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Synopsis

If Marx in his famous quip called religion the opium of the people, opium was the religion of Marx (see page 28 of the book).

Amid some 20,000 titles on Marx, this ranks as one of the most comprehensive and subversive studies of him. The reader learns for the first time here that:

*This father of communism, idolized today as a beacon of light, was in truth a drug addict intent on stripping us all of civic freedoms and, still worse, corralling us into labor camps as “superficial bourgeois riff-raff”.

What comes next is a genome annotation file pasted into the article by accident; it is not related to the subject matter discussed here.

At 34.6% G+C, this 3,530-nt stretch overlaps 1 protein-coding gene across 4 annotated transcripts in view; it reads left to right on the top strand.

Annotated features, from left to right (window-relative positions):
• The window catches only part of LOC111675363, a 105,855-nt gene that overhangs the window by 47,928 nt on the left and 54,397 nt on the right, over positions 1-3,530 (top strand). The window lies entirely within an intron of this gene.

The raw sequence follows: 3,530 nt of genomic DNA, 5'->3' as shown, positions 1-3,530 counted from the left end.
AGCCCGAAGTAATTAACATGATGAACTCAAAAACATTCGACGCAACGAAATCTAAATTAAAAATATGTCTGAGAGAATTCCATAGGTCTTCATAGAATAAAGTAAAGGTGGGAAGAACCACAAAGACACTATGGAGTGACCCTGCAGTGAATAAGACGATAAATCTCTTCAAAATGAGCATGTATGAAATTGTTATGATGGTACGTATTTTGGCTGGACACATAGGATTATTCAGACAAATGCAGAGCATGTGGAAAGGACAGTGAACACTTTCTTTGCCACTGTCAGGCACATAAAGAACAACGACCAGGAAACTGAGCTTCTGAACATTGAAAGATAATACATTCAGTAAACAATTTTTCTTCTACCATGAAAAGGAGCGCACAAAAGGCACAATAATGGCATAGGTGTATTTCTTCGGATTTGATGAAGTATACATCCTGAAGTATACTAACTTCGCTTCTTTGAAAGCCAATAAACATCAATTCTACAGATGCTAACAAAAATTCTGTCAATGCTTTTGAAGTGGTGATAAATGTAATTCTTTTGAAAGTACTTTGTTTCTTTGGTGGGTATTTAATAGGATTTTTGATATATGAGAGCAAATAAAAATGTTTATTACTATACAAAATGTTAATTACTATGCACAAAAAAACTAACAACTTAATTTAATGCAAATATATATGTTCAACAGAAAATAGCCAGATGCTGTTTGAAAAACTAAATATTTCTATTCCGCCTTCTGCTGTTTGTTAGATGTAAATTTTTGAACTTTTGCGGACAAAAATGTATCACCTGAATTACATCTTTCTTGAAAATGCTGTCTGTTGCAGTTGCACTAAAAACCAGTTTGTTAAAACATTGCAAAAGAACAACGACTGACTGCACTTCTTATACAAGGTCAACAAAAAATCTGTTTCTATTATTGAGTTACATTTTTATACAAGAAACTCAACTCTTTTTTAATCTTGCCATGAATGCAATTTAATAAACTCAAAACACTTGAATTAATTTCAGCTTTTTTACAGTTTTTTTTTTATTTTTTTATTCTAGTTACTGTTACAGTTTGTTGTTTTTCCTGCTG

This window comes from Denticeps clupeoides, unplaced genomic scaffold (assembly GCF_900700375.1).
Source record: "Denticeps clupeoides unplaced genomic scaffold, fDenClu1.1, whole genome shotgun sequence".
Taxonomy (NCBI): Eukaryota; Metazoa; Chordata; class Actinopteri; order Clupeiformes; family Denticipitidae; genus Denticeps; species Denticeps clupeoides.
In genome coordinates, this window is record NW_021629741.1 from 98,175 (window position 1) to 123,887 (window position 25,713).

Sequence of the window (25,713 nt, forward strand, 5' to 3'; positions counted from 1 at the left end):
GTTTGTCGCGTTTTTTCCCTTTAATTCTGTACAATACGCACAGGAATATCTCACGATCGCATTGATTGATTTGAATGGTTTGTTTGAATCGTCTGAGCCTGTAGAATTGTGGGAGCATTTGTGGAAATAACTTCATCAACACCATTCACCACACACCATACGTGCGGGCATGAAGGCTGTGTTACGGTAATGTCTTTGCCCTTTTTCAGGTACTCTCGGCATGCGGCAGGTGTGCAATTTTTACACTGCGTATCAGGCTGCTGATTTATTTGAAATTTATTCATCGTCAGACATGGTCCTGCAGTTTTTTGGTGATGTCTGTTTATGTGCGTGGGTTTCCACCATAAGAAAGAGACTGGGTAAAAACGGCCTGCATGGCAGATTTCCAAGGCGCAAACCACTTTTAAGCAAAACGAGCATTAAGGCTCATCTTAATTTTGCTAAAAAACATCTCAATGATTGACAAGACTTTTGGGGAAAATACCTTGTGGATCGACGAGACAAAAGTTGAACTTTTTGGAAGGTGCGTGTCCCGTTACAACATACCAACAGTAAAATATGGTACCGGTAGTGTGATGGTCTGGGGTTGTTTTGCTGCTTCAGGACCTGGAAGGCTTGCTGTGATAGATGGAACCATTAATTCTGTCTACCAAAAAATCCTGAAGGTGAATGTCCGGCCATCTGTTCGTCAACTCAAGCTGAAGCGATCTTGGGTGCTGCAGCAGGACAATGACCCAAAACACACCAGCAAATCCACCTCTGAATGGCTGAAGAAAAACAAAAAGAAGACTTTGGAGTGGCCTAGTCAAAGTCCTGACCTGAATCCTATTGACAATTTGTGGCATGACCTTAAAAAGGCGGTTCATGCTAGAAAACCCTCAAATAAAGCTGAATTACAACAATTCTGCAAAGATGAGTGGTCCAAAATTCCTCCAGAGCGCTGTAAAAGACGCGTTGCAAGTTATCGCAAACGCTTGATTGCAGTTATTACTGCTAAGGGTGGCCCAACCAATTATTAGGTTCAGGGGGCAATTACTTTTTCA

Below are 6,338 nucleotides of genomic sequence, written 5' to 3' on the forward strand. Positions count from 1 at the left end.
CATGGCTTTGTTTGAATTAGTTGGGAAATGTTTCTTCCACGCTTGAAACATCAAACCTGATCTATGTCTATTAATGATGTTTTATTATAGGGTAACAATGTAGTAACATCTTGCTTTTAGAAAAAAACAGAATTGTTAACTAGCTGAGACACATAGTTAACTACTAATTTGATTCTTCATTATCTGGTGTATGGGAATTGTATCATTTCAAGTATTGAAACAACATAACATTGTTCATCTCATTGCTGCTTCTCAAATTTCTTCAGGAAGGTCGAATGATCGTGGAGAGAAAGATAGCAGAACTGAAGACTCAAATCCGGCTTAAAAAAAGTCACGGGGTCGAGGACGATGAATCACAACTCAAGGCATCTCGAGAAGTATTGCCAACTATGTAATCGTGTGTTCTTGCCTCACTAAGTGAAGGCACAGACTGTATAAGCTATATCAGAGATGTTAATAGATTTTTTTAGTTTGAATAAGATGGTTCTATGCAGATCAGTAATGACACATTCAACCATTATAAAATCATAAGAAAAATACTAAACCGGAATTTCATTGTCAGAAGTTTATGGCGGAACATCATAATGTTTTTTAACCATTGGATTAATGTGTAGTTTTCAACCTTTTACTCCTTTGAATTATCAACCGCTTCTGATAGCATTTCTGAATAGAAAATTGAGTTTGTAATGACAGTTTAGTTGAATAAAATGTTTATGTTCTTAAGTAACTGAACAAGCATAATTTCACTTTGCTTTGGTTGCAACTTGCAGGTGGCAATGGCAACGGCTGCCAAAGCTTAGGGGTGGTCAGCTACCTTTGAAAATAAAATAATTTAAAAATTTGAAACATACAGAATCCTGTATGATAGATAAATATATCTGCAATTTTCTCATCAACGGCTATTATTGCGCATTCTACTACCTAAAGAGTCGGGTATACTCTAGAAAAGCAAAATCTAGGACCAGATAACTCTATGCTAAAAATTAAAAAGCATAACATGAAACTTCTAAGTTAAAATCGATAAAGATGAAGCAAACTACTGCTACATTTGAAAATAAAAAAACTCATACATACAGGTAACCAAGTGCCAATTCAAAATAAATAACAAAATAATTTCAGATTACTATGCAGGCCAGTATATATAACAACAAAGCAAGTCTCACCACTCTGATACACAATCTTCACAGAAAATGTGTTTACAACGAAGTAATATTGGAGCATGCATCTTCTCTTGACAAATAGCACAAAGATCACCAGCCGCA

*In contrast, his close friend Friedrich Engels imagined communism as a higher stage of civilization, and his views have mistakenly become associated with Marx. 

*Behind the façade of unity, Marx and Engels feuded over the goals, strategy, and tactics of communism.  This conflict marred The Communist Manifesto and Capital, warranting their fundamental reinterpretation.

*Engels initiated an astonishing image makeover that eventually transformed Marx the self-appointed gravedigger of civil society into its savior.

Apart from challenges to serious students of Marx and Marxism, the book also offers intersecting human-touch stories of his dark self, his family, friends and contemporaries.

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